I was reading Dr Chamberlains Q&A, and he mentions the herxheimer reaction.Regarding rifabutin, there may have been some confusion early on about rifabutin vs. rifampin dosage. I clarified with Dr. Chamberlin recently, and he said it was generally 300 mg daily rifabutin, 600 mg daily of rifampin. Patients take one or the other. However, he also mentioned RedHill would sometimes use 450mg rifabutin, and they have done a lot of research on dosages. So definitely not 600mg rifabutin!
Typically, it's low level sepsis.
That's fever, tachycardia, etc. It's the same "side effect" you get from vaccines (some people). Even non-vaccines will do it (obviously, since AMAT does it).
Crohn was trying to vaccinate people with anti-dysentery serum, and he found it only reduced symptoms, induced remission in people who had a reaction, much like the herxheimer. Other GIs of the time (Hurst, for example) then tried the same thing using silver/mercury/even horse serum. Same results. Only a response following the "serum shock"...
There is also the possibility that the antibiotic is efficiently killing alot of microbes, thus rendering the resulting broken up bacteria to be exposed and taken up through the intestinal wall and into the blood stream, and inducing "serum shock/herxheimer etc", which "resets" the immune system much in the same way Dr Chamberlain says.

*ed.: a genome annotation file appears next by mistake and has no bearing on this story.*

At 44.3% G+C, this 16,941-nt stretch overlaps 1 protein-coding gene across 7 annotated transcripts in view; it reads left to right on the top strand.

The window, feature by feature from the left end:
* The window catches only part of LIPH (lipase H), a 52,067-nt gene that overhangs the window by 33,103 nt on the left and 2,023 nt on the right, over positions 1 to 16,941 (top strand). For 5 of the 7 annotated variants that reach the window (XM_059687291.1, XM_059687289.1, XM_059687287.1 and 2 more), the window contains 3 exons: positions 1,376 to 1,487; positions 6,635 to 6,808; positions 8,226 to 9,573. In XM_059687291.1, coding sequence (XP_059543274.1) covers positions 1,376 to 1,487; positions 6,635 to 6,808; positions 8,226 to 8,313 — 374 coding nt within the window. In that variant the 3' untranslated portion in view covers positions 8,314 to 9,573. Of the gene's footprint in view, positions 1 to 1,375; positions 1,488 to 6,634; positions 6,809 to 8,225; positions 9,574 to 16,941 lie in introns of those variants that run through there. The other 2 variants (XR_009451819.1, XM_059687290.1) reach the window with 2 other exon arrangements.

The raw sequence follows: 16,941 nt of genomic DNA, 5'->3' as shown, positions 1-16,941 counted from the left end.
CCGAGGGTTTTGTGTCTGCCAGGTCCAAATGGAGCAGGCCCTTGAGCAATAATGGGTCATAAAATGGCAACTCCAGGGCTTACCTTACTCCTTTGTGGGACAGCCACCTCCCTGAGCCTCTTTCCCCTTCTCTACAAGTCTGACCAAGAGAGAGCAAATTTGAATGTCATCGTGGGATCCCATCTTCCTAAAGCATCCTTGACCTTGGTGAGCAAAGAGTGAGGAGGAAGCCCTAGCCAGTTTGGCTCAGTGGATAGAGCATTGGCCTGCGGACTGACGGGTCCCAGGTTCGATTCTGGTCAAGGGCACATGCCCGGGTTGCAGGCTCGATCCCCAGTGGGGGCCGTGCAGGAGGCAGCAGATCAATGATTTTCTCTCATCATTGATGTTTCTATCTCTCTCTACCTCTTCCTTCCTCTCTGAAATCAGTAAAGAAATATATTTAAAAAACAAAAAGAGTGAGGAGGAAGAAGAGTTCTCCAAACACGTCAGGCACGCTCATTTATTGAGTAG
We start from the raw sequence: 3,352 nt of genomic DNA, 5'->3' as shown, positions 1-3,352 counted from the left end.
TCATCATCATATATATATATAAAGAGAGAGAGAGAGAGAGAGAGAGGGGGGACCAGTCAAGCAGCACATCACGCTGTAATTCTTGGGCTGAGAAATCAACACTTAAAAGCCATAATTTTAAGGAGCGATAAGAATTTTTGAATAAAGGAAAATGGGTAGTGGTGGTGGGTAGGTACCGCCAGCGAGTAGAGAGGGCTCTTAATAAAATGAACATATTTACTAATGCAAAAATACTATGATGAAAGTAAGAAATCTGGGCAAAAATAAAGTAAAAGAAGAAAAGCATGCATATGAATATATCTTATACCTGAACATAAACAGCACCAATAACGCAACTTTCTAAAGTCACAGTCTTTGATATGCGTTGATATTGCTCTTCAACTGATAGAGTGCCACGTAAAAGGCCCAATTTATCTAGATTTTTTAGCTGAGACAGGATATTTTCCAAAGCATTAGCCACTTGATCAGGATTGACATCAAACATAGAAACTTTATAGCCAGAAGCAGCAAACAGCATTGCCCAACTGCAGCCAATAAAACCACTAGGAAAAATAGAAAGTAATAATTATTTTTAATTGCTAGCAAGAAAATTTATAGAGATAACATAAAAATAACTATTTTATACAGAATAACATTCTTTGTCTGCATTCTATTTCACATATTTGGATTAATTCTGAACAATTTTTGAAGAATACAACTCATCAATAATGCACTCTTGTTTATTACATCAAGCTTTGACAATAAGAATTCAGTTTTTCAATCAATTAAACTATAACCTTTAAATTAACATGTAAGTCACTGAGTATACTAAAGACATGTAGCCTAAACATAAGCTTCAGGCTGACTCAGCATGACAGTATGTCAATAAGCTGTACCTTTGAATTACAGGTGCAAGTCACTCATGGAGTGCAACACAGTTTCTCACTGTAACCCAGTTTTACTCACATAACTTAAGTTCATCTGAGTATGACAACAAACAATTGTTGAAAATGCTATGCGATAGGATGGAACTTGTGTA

It is more than possible that, in addition to hypothesising AMAT therapy works by targeting MAP, it also is equally possible, I suppose, that it is the mass wave of antibiotics killing any and all microbes and thus exposing the body to such a wave of antigenic diversity induces the herxheimer reaction which itself is the "culprit" for the clinical response. Whilst at this point all cards are on the table and each horse has a shot at winning, I lean towards this idea simply because it ties in across a spectrum of diseases (even cancer). But in the end, it's only the scientist in me that cares about that, the patient in me just wants something to work!